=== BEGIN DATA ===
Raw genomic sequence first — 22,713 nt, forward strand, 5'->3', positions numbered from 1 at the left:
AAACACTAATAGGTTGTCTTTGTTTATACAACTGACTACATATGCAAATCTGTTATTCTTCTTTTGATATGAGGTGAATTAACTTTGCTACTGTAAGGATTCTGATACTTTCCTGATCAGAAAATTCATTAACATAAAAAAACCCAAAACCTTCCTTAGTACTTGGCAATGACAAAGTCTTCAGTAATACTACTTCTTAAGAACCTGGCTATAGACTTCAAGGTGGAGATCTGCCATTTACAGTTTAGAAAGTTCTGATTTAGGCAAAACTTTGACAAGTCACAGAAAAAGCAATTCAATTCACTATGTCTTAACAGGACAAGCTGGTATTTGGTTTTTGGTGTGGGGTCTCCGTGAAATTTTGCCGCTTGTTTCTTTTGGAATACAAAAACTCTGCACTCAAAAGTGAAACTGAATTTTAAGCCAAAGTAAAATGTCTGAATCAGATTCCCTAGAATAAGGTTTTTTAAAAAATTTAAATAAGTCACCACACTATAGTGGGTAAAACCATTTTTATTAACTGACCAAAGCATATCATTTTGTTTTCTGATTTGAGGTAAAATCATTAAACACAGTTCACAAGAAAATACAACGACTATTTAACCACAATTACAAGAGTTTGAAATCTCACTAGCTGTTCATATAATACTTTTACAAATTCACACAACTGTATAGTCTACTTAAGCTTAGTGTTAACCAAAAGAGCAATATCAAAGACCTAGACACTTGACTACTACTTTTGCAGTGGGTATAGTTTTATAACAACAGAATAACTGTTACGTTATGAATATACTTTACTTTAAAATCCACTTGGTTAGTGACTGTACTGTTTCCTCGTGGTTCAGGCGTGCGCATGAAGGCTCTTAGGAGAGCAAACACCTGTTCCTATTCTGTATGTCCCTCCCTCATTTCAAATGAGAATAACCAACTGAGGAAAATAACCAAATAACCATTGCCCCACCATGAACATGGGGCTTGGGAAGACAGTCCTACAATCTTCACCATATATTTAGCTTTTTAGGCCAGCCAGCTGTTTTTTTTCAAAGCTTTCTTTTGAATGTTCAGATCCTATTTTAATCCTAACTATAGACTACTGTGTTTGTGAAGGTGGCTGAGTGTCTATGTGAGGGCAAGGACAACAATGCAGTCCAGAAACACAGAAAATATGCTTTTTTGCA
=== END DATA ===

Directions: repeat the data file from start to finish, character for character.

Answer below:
Raw genomic sequence first — 22,713 nt, forward strand, 5'->3', positions numbered from 1 at the left:
AAACACTAATAGGTTGTCTTTGTTTATACAACTGACTACATATGCAAATCTGTTATTCTTCTTTTGATATGAGGTGAATTAACTTTGCTACTGTAAGGATTCTGATACTTTCCTGATCAGAAAATTCATTAACATAAAAAAACCCAAAACCTTCCTTAGTACTTGGCAATGACAAAGTCTTCAGTAATACTACTTCTTAAGAACCTGGCTATAGACTTCAAGGTGGAGATCTGCCATTTACAGTTTAGAAAGTTCTGATTTAGGCAAAACTTTGACAAGTCACAGAAAAAGCAATTCAATTCACTATGTCTTAACAGGACAAGCTGGTATTTGGTTTTTGGTGTGGGGTCTCCGTGAAATTTTGCCGCTTGTTTCTTTTGGAATACAAAAACTCTGCACTCAAAAGTGAAACTGAATTTTAAGCCAAAGTAAAATGTCTGAATCAGATTCCCTAGAATAAGGTTTTTTAAAAAATTTAAATAAGTCACCACACTATAGTGGGTAAAACCATTTTTATTAACTGACCAAAGCATATCATTTTGTTTTCTGATTTGAGGTAAAATCATTAAACACAGTTCACAAGAAAATACAACGACTATTTAACCACAATTACAAGAGTTTGAAATCTCACTAGCTGTTCATATAATACTTTTACAAATTCACACAACTGTATAGTCTACTTAAGCTTAGTGTTAACCAAAAGAGCAATATCAAAGACCTAGACACTTGACTACTACTTTTGCAGTGGGTATAGTTTTATAACAACAGAATAACTGTTACGTTATGAATATACTTTACTTTAAAATCCACTTGGTTAGTGACTGTACTGTTTCCTCGTGGTTCAGGCGTGCGCATGAAGGCTCTTAGGAGAGCAAACACCTGTTCCTATTCTGTATGTCCCTCCCTCATTTCAAATGAGAATAACCAACTGAGGAAAATAACCAAATAACCATTGCCCCACCATGAACATGGGGCTTGGGAAGACAGTCCTACAATCTTCACCATATATTTAGCTTTTTAGGCCAGCCAGCTGTTTTTTTTCAAAGCTTTCTTTTGAATGTTCAGATCCTATTTTAATCCTAACTATAGACTACTGTGTTTGTGAAGGTGGCTGAGTGTCTATGTGAGGGCAAGGACAACAATGCAGTCCAGAAACACAGAAAATATGCTTTTTTGCA